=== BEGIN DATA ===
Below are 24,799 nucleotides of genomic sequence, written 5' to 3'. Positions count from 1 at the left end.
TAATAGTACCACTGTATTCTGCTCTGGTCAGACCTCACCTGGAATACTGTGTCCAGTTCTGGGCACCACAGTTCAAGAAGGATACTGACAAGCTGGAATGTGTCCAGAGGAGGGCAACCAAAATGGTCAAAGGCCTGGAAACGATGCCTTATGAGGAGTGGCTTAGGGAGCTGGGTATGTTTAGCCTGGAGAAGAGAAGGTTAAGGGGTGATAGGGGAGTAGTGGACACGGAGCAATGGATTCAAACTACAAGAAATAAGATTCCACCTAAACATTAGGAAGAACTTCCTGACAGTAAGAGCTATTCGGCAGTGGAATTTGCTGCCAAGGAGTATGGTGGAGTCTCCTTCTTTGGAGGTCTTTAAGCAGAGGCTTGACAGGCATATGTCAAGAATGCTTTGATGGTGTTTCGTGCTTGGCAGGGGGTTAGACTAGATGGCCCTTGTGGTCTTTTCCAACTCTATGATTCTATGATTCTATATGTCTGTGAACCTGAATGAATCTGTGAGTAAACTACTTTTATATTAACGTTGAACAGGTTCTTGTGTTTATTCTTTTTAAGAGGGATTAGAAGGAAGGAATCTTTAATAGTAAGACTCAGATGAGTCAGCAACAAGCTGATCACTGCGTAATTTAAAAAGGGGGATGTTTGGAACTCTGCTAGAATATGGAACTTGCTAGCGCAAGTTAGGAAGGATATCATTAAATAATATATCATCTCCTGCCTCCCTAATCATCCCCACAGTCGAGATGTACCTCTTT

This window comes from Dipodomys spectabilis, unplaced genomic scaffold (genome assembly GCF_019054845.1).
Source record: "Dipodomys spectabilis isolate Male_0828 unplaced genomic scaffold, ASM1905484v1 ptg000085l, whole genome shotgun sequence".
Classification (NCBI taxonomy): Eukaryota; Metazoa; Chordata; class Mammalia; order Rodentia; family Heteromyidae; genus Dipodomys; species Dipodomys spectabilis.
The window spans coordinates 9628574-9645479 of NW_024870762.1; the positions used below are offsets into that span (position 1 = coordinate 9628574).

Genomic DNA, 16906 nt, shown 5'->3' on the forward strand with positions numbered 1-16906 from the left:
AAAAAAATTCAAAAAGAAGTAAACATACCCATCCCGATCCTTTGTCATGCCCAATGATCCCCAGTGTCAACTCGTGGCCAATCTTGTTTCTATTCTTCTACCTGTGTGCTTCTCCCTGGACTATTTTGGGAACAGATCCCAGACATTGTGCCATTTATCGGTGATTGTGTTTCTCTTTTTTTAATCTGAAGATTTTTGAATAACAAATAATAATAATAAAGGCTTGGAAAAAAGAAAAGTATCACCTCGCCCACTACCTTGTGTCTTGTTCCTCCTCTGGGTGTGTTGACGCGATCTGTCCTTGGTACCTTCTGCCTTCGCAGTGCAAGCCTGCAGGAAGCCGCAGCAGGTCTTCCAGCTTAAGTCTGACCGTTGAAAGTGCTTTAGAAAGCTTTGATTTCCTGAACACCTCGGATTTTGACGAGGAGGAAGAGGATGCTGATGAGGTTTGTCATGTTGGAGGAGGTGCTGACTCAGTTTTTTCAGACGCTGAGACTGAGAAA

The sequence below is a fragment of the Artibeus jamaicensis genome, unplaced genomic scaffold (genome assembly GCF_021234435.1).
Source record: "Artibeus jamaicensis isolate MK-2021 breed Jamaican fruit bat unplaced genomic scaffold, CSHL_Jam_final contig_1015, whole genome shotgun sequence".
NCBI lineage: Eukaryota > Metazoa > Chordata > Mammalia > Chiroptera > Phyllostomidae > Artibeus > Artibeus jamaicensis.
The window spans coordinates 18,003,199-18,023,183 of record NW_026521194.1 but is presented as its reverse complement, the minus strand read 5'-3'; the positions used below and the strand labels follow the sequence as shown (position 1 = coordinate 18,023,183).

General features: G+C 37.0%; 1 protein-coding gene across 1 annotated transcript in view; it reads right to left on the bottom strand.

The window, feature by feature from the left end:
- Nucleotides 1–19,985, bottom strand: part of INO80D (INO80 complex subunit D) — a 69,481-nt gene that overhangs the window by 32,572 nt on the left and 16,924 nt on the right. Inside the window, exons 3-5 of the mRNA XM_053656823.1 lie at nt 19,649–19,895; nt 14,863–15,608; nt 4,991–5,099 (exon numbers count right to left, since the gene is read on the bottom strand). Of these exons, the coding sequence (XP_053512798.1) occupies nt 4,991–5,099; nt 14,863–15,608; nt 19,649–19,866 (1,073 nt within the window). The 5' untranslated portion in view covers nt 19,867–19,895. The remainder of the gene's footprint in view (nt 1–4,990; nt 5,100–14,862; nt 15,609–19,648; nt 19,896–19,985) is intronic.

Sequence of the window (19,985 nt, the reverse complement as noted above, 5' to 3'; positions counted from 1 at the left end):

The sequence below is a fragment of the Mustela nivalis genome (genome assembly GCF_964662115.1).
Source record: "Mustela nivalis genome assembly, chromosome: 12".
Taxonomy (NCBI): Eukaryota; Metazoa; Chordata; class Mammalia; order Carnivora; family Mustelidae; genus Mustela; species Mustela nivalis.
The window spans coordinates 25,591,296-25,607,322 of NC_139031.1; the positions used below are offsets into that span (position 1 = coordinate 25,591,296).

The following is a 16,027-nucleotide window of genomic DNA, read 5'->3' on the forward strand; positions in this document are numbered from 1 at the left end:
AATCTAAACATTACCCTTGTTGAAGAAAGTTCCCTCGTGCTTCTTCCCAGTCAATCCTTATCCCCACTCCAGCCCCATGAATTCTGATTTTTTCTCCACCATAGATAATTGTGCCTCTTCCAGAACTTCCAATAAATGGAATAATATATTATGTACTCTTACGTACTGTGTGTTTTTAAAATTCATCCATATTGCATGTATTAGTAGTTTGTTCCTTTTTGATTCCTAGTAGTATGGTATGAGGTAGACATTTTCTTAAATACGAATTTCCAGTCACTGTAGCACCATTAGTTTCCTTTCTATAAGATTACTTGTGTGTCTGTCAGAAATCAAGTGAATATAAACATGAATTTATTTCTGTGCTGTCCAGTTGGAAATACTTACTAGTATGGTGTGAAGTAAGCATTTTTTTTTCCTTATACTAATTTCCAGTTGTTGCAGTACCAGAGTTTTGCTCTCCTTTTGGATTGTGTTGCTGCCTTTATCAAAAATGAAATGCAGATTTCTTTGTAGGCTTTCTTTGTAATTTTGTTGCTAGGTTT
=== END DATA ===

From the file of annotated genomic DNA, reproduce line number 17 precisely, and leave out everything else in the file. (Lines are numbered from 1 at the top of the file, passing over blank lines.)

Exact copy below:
The sequence below is a fragment of the Mustela nivalis genome (genome assembly GCF_964662115.1).